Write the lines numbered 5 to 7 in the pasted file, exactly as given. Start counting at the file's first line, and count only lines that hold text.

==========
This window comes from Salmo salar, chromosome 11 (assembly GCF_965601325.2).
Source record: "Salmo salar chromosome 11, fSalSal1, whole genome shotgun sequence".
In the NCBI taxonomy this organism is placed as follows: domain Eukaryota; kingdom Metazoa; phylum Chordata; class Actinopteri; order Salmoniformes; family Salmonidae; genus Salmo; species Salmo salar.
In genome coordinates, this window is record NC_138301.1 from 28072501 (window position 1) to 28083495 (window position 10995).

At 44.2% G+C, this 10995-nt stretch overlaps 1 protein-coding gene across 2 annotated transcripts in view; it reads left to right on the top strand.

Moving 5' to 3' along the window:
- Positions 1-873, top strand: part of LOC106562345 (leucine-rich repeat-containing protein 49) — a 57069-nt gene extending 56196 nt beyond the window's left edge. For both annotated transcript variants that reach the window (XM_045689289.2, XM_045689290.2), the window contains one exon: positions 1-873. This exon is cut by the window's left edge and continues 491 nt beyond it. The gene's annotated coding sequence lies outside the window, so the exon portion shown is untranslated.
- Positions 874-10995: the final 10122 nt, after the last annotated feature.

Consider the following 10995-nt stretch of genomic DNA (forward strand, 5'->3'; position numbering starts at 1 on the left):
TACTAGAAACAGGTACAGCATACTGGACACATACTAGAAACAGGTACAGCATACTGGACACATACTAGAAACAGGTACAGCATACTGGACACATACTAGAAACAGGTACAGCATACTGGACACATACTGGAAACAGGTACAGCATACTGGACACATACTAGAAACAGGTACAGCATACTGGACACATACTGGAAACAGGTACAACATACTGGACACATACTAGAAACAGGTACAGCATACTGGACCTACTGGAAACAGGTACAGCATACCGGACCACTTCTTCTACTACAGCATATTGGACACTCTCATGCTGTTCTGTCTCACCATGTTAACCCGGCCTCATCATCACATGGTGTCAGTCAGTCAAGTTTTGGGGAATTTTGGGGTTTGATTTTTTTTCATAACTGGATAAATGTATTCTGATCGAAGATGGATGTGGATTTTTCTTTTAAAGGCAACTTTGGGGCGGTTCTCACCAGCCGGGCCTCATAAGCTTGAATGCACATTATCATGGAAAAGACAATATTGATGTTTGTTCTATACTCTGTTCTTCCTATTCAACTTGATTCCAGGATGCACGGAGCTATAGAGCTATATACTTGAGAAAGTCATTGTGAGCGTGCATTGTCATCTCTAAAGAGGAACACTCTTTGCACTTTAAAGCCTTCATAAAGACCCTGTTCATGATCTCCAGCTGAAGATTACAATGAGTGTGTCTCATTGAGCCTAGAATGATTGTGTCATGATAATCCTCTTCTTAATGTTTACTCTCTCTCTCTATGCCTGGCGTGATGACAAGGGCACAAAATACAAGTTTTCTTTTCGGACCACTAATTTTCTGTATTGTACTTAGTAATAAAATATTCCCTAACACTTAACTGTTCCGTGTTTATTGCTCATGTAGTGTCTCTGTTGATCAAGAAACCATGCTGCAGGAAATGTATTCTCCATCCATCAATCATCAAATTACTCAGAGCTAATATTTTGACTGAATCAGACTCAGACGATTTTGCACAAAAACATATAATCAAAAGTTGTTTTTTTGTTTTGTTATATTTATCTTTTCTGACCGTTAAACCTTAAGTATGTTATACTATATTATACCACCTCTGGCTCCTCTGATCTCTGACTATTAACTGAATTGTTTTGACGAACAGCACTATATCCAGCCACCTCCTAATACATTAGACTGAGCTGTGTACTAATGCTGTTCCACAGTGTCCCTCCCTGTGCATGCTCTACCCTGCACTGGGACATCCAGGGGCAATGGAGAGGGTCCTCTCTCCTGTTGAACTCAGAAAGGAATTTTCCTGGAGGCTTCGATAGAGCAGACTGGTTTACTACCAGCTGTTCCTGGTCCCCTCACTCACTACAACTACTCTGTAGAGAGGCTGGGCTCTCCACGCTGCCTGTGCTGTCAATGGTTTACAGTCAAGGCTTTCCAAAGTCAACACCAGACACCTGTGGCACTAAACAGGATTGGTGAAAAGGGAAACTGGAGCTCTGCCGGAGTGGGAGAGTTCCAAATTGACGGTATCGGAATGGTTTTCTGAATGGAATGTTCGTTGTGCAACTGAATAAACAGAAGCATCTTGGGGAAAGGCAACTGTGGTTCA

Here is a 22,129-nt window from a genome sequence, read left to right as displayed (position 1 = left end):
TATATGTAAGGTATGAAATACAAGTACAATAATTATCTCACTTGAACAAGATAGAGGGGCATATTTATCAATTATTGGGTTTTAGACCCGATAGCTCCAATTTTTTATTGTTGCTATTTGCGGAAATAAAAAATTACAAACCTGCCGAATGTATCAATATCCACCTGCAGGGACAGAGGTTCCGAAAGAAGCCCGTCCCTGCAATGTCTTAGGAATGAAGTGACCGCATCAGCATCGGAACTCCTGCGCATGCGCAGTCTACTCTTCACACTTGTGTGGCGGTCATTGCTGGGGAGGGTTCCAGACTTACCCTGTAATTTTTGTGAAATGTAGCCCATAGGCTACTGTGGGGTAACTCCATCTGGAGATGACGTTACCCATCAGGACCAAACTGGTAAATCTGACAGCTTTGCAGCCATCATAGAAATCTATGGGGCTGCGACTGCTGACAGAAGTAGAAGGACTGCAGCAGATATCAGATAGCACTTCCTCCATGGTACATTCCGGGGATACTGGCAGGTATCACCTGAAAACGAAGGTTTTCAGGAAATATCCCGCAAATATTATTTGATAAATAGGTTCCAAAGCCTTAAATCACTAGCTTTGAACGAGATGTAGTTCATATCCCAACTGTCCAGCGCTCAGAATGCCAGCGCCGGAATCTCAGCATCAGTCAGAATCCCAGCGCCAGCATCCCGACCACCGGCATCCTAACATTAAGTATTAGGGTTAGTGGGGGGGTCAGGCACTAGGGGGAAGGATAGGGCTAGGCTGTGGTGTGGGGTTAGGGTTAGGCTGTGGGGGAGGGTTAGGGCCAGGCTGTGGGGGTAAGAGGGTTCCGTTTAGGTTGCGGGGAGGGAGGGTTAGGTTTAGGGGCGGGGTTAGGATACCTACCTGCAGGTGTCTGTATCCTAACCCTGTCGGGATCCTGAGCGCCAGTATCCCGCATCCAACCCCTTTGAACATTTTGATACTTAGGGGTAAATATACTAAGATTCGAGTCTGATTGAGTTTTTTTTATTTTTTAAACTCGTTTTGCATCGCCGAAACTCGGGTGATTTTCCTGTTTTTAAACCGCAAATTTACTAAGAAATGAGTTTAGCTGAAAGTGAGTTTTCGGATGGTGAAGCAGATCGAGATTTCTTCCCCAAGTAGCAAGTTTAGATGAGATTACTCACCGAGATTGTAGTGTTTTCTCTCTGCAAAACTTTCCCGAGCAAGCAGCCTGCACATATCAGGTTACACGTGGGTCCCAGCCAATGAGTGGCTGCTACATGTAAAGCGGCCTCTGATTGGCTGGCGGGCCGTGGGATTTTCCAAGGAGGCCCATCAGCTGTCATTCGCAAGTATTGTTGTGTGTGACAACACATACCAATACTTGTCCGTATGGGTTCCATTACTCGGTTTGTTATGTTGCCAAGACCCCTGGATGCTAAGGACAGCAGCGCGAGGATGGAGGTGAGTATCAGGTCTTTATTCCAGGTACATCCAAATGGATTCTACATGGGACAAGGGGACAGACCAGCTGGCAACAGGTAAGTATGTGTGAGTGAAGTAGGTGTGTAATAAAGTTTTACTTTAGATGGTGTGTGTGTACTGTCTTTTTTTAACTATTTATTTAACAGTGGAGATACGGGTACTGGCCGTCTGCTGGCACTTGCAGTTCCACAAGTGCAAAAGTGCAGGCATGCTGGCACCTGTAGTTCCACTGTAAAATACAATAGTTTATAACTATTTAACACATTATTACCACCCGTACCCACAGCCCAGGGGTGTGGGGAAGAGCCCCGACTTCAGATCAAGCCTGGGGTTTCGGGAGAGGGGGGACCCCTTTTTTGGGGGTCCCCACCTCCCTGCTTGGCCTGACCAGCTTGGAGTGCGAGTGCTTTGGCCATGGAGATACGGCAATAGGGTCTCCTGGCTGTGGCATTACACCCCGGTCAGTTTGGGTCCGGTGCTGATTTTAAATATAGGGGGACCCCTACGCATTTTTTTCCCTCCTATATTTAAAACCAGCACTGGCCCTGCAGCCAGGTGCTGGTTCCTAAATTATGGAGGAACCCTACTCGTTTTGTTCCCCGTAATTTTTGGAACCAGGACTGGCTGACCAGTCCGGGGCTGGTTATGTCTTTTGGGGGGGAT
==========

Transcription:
At 44.2% G+C, this 10995-nt stretch overlaps 1 protein-coding gene across 2 annotated transcripts in view; it reads left to right on the top strand.

Moving 5' to 3' along the window:
- Positions 1-873, top strand: part of LOC106562345 (leucine-rich repeat-containing protein 49) — a 57069-nt gene extending 56196 nt beyond the window's left edge. For both annotated transcript variants that reach the window (XM_045689289.2, XM_045689290.2), the window contains one exon: positions 1-873. This exon is cut by the window's left edge and continues 491 nt beyond it. The gene's annotated coding sequence lies outside the window, so the exon portion shown is untranslated.